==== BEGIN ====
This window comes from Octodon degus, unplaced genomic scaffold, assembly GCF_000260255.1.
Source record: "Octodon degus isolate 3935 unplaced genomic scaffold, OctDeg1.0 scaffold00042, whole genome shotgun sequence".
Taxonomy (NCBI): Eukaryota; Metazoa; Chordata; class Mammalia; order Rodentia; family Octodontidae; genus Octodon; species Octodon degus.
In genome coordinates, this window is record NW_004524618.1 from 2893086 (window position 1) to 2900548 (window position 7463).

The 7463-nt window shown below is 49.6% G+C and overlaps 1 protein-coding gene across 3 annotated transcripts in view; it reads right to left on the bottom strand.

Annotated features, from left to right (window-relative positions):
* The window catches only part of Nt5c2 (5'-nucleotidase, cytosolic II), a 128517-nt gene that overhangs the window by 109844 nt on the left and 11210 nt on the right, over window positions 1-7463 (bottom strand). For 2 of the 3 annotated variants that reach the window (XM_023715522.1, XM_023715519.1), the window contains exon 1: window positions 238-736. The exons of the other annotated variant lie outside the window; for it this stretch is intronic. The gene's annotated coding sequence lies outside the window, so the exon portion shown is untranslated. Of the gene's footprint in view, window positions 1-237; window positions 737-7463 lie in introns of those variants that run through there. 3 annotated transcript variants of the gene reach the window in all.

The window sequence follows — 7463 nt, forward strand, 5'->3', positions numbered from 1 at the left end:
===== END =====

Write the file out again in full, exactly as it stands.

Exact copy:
This window comes from Octodon degus, unplaced genomic scaffold, assembly GCF_000260255.1.
Source record: "Octodon degus isolate 3935 unplaced genomic scaffold, OctDeg1.0 scaffold00042, whole genome shotgun sequence".
Taxonomy (NCBI): Eukaryota; Metazoa; Chordata; class Mammalia; order Rodentia; family Octodontidae; genus Octodon; species Octodon degus.
In genome coordinates, this window is record NW_004524618.1 from 2893086 (window position 1) to 2900548 (window position 7463).

The 7463-nt window shown below is 49.6% G+C and overlaps 1 protein-coding gene across 3 annotated transcripts in view; it reads right to left on the bottom strand.

Annotated features, from left to right (window-relative positions):
* The window catches only part of Nt5c2 (5'-nucleotidase, cytosolic II), a 128517-nt gene that overhangs the window by 109844 nt on the left and 11210 nt on the right, over window positions 1-7463 (bottom strand). For 2 of the 3 annotated variants that reach the window (XM_023715522.1, XM_023715519.1), the window contains exon 1: window positions 238-736. The exons of the other annotated variant lie outside the window; for it this stretch is intronic. The gene's annotated coding sequence lies outside the window, so the exon portion shown is untranslated. Of the gene's footprint in view, window positions 1-237; window positions 737-7463 lie in introns of those variants that run through there. 3 annotated transcript variants of the gene reach the window in all.

The window sequence follows — 7463 nt, forward strand, 5'->3', positions numbered from 1 at the left end: